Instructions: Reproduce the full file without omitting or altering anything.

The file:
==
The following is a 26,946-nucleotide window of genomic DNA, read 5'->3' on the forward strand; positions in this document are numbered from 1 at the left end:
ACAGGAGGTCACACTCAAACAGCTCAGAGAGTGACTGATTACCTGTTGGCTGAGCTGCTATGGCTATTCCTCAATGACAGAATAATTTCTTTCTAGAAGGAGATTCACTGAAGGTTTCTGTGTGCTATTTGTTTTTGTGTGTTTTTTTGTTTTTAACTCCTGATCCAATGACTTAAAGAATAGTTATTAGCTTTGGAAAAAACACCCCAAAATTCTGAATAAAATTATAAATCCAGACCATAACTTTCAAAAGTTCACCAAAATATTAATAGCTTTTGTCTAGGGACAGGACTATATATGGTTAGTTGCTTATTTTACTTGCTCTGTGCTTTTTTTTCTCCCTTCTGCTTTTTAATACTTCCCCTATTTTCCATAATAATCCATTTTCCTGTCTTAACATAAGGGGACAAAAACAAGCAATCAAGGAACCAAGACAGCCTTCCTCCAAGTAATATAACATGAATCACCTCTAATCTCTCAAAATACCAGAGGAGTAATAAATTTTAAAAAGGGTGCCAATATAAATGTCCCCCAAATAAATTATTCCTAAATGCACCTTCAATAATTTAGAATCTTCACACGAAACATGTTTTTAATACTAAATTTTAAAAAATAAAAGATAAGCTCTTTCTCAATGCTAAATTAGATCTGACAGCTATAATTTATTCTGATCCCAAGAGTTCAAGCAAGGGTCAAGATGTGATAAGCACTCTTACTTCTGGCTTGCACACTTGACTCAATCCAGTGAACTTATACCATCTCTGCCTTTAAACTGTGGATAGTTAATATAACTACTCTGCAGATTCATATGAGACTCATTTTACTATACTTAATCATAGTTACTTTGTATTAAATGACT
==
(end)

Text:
The following is a 26,946-nucleotide window of genomic DNA, read 5'->3' on the forward strand; positions in this document are numbered from 1 at the left end:
ACAGGAGGTCACACTCAAACAGCTCAGAGAGTGACTGATTACCTGTTGGCTGAGCTGCTATGGCTATTCCTCAATGACAGAATAATTTCTTTCTAGAAGGAGATTCACTGAAGGTTTCTGTGTGCTATTTGTTTTTGTGTGTTTTTTTGTTTTTAACTCCTGATCCAATGACTTAAAGAATAGTTATTAGCTTTGGAAAAAACACCCCAAAATTCTGAATAAAATTATAAATCCAGACCATAACTTTCAAAAGTTCACCAAAATATTAATAGCTTTTGTCTAGGGACAGGACTATATATGGTTAGTTGCTTATTTTACTTGCTCTGTGCTTTTTTTTCTCCCTTCTGCTTTTTAATACTTCCCCTATTTTCCATAATAATCCATTTTCCTGTCTTAACATAAGGGGACAAAAACAAGCAATCAAGGAACCAAGACAGCCTTCCTCCAAGTAATATAACATGAATCACCTCTAATCTCTCAAAATACCAGAGGAGTAATAAATTTTAAAAAGGGTGCCAATATAAATGTCCCCCAAATAAATTATTCCTAAATGCACCTTCAATAATTTAGAATCTTCACACGAAACATGTTTTTAATACTAAATTTTAAAAAATAAAAGATAAGCTCTTTCTCAATGCTAAATTAGATCTGACAGCTATAATTTATTCTGATCCCAAGAGTTCAAGCAAGGGTCAAGATGTGATAAGCACTCTTACTTCTGGCTTGCACACTTGACTCAATCCAGTGAACTTATACCATCTCTGCCTTTAAACTGTGGATAGTTAATATAACTACTCTGCAGATTCATATGAGACTCATTTTACTATACTTAATCATAGTTACTTTGTATTAAATGACT